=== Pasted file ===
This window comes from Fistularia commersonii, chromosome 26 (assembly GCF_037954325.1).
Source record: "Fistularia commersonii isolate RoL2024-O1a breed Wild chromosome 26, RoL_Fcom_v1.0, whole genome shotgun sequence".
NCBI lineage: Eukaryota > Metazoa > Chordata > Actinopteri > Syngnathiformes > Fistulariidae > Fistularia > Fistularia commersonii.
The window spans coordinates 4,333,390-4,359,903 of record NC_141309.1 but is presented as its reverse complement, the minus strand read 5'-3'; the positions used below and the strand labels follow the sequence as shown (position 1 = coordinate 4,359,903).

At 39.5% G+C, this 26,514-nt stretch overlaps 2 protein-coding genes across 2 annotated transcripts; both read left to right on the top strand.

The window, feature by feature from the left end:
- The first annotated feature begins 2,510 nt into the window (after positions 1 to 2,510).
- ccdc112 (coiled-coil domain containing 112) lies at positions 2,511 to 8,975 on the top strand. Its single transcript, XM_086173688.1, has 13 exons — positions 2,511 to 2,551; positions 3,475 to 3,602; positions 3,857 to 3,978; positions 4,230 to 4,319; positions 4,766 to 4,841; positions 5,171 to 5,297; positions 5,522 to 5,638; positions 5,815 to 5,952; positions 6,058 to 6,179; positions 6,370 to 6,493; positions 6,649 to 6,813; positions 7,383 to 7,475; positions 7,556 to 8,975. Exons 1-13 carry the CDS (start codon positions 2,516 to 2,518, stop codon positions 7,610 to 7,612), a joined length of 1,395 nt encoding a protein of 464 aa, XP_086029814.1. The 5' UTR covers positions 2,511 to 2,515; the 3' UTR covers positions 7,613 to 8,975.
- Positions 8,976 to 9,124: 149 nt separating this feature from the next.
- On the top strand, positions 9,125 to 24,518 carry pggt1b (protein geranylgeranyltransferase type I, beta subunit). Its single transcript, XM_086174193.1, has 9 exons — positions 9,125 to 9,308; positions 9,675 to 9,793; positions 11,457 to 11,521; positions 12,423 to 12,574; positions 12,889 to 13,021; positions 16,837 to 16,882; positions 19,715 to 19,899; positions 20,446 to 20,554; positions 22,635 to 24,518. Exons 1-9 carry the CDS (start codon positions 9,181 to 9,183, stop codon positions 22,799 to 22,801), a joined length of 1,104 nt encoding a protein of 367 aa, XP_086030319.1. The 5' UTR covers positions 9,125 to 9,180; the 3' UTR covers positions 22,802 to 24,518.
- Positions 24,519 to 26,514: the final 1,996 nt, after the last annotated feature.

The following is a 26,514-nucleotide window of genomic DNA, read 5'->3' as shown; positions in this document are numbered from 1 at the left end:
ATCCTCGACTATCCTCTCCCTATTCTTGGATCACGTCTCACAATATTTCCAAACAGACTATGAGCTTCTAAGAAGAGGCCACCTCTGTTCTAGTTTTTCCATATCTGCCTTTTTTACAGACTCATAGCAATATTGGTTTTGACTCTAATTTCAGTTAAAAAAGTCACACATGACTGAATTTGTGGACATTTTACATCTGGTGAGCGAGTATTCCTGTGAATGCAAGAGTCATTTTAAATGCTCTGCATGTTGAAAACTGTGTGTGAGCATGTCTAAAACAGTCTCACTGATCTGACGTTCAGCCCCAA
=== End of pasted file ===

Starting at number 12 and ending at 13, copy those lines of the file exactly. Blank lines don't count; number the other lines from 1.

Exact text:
The following is a 26,514-nucleotide window of genomic DNA, read 5'->3' as shown; positions in this document are numbered from 1 at the left end:
ATCCTCGACTATCCTCTCCCTATTCTTGGATCACGTCTCACAATATTTCCAAACAGACTATGAGCTTCTAAGAAGAGGCCACCTCTGTTCTAGTTTTTCCATATCTGCCTTTTTTACAGACTCATAGCAATATTGGTTTTGACTCTAATTTCAGTTAAAAAAGTCACACATGACTGAATTTGTGGACATTTTACATCTGGTGAGCGAGTATTCCTGTGAATGCAAGAGTCATTTTAAATGCTCTGCATGTTGAAAACTGTGTGTGAGCATGTCTAAAACAGTCTCACTGATCTGACGTTCAGCCCCAA